The authors were particularly focused on the extent to which participants in these interactions report changing behaviors, and how effective these changes are. The study found that employees from individualistic cultures emphasized performance goals and task focus, and those from collectivistic cultures were more focused on personal aspects of work relations.
One of the most interesting findings was that the authors predicted that collectivists would report changing their behavior when interacting with individualists, which was not the case. The study shows limits of predicting behavior based on board cultural patterns.
A study titled “Enacting Cultural Identities in Conversation: Managing Collaboration in Two Nonprofit organizations” examined how people use specific ethnic and cultural categories while identifying themselves during organizational meetings. They refer to this process as “going categorial” which can be a resource for singling shared knowledge, experience and/or group membership in public meetings. The researchers found that self-categorization, i.e., “going categorical,” played an important role in the collaboration among organizational members. Most importantly, this study tells us that it is important to be aware of different cultural identities while managing meetings.
Gian-Louis Hernandez is a doctoral student and research assistant at the Institute for Public Communication (ICP) at Università della Svizzera italiana (USI). He is also the executive assistant for the European Masters in Intercultural Communication. His research interests include cultural issues, race and ethnicity in the context of intercultural exchange, and international education. He holds a Master’s degree in Global Studies from Universität Humboldt zu Berlin, in collaboration with the Facultad Latinoamericana de Ciencias Sociales (FLACSO) Argentina, as well as Bachelor of Arts in Communication Studies and a Bachelor of Music in Classical Music from San Francisco State University.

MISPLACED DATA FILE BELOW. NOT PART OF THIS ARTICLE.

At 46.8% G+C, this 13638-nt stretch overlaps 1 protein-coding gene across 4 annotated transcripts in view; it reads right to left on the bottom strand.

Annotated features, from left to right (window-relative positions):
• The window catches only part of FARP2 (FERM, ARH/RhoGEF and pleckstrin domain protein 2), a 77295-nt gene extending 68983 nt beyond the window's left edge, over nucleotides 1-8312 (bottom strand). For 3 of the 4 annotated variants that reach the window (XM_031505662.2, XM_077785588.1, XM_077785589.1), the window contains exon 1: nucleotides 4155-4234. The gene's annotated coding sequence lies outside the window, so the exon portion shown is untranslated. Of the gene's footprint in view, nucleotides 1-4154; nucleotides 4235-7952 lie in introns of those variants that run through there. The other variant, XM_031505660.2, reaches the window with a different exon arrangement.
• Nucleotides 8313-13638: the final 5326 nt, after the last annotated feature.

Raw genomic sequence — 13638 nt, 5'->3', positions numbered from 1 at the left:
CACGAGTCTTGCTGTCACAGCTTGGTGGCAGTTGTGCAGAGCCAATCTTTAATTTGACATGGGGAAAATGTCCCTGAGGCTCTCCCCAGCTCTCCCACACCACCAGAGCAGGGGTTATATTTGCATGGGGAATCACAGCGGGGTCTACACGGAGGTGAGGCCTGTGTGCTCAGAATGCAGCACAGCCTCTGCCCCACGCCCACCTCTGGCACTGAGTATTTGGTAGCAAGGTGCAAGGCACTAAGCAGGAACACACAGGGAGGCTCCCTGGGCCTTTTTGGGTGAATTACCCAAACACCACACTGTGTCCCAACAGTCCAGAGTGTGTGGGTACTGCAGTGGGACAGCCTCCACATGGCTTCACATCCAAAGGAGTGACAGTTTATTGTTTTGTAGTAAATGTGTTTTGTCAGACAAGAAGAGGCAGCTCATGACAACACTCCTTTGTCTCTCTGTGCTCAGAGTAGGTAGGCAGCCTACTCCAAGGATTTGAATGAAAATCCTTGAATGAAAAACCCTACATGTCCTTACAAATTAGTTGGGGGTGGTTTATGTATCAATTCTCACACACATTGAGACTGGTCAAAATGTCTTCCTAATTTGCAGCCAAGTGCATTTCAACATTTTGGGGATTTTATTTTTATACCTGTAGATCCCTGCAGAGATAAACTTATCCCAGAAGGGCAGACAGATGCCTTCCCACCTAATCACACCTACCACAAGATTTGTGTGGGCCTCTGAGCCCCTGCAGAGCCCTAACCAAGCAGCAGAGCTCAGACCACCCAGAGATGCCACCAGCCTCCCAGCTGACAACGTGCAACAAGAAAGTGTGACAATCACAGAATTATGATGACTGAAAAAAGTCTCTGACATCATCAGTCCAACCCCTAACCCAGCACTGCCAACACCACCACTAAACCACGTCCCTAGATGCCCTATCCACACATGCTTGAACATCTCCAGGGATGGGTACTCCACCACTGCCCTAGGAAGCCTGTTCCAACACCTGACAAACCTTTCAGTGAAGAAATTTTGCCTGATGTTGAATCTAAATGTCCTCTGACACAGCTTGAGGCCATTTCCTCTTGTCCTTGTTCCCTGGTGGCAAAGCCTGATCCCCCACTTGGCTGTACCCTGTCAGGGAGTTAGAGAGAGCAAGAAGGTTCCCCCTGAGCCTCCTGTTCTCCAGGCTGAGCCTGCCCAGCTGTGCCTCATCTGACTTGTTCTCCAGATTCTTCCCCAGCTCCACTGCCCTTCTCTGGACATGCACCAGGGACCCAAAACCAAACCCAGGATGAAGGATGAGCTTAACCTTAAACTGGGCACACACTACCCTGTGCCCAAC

Jolanta A. Drzewiecka is Senior Assistant Professor and Intercultural Communication Chair at the Università della Svizzera italiana, Lugano, Switzerland. She was a Visiting Professor at the IPMZ, University of Zürich, in Fall 2015. Her research centers on construction of cultural, racial, and national differences in discourse. She is particularly interested in contexts of systemic collapse and transition, regional and global
integration, and rescaling of government. She focuses on two areas: negotiation of belonging and public memories.
Smith, Peter B., et al. “Individualism–collectivism and business context as predictors of behaviors in cross-national work settings: Incidence and outcomes.” International Journal of Intercultural Relations 35.4 (2011): 440-451.
Podsiadlowski, Astrid, et al. “Managing a culturally diverse workforce: Diversity perspectives in organizations.” International Journal of Intercultural Relations 37.2 (2013): 159-175.
Bergbom, Barbara, and Ulla Kinnunen. “Immigrants and host nationals at work: Associations of co-worker relations with employee well-being.” International Journal of Intercultural Relations 43 (2014): 165-176.